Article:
Artificial respiration is saving lives especially in the COVID-19 pandemic, but it also carries the risk to cause ventilator-Associated pneumonia (VAP). VAP is one of the most common and severe nosocomial infections, often leading to death and adding a major economic burden to the healthcare system. To prevent a proliferation of microbial pathogens that cause VAP, an endotracheal tube (ETT) equipped with blue LEDs (LED-ETT) was developed. This blue wavelength exhibits antimicrobial properties but may also harm human tracheal cells at higher irradiances. Therefore, the aim of this study was to find the minimal required irradiance for microbial reduction of 1 log level in 24 h by applying LED-ETTs. A LED-ETT with 48 blue LEDs (450 nm) was fixed in a glass tube, which served as a trachea model. The investigation was carried out with irradiations of 4.2, 6.6 and 13.4 mW/cm² at 37 °C for 24 h. The experiments were performed with Acinetobacter kookii as a surrogate of Acinetobacter baumannii, which is classified as critical by the WHO. Samples of A. kookii suspensions were taken every 4 h during irradiation from the trachea model. Bacteria concentrations were quantified by determining colony forming units (CFU)/ml. A homogeneous irradiance of only 4.2 mW/cm² generated by the blue LEDs, at a LED forward current of 3.125 mA, is sufficient to achieve a 1 log reduction of A. kookii within 24 h. The total irradiation dose within this period was 360 J/cm2. Human cells survive this dose without cellular damage. Previous studies revealed that the pathogen A. baumannii is even more sensitive to blue light than A. kookii. Therefore, blue LED-ETTs are expected to reduce A. baumannii without harming human tracheal cells. © 2021 by Walter de Gruyter Berlin/Boston.

5.
J Photochem Photobiol ; 8: 100068, 2021 Dec.
Article in English | MEDLINE | ID: covidwho-1415593

ABSTRACT

A significant amount of epidemiological evidence has underlined that human-to-human transmission due to close contacts is considered the main pathway of transmission, however since the SARS-CoV-2 can also survive in aerosols, water, and surfaces, the development and implementation of effective decontamination strategies are urgently required. In this regard, ultraviolet germicidal irradiation (UVGI) using ultraviolet C (UVC) has been proposed to disinfect different environments and surfaces contaminated by SARS-CoV-2. Herein, we performed a systematic scoping review strictly focused on peer-reviewed studies published in English that reported experimental results of UVC-based technologies against the SARS-CoV-2 virus. Studies were retrieved from PubMed and the Web of Science database. After our criterious screening, we identified 13 eligible articles that used UVC-based systems to inactivate SARS-CoV-2. We noticed the use of different UVC wavelengths, technologies, and light doses. The initial viral titer was also heterogeneous among studies. Most studies reported virus inactivation in well plates, even though virus persistence on N95 respirators and different surfaces were also evaluated. SARS-CoV-2 inactivation reached from 90% to 100% depending on experimental conditions. We concluded that there is sufficient evidence to support the use of UVC-based technologies against SARS-CoV-2. However, appropriate implementation is required to guarantee the efficacy and safety of UVC strategies to control the COVID-19 pandemic.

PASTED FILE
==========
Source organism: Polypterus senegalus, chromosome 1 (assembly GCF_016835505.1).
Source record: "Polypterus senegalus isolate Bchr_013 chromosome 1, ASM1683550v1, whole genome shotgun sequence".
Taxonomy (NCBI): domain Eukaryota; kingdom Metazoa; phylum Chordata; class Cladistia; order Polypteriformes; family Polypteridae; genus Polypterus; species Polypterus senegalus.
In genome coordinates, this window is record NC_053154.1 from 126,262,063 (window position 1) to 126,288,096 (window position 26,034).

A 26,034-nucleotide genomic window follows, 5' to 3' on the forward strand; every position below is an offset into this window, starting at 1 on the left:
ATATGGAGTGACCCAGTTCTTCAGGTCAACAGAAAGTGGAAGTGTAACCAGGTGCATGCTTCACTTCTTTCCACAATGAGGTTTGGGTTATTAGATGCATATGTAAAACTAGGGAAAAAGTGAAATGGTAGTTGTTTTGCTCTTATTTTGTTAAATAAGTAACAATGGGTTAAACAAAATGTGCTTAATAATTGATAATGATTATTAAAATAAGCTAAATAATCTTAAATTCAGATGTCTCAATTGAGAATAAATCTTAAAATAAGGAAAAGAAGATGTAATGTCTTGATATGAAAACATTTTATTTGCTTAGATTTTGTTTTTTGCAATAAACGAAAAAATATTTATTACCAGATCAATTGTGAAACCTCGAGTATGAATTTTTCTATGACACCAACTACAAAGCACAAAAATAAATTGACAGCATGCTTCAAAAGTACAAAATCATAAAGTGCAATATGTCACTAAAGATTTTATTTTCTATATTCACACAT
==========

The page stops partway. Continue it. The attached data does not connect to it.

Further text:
6.
BMC Res Notes ; 14(1): 187, 2021 May 17.
Article in English | MEDLINE | ID: covidwho-1388822

ABSTRACT

OBJECTIVE: Ultraviolet radiation is known for its antimicrobial properties but unfortunately, it could also harm humans. Currently, disinfection techniques against SARS-CoV-2 are being sought that can be applied on air and surfaces and which do not pose a relevant thread to humans. In this study, the bacteriophage phi6, which like SARS-CoV-2 is an enveloped RNA virus, is irradiated with visible blue light at a wavelength of 455 nm. RESULTS: For the first time worldwide, the antiviral properties of blue light around 455 nm can be demonstrated. With a dose of 7200 J/cm2, the concentration of this enveloped RNA virus can be successfully reduced by more than three orders of magnitude. The inactivation mechanism is still unknown, but the sensitivity ratio of phi6 towards blue and violet light hints towards an involvement of photosensitizers of the host cells. Own studies on coronaviruses cannot be executed, but the results support speculations about blue-susceptibility of coronaviruses, which might allow to employ blue light for infection prevention or even therapeutic applications.


Subject(s)
COVID-19 , Ultraviolet Rays , Antiviral Agents , Humans , Light , SARS-CoV-2 , Virus Inactivation
7.
J Pharm Anal ; 11(6): 691-698, 2021 Dec.
Article in English | MEDLINE | ID: covidwho-1340738

ABSTRACT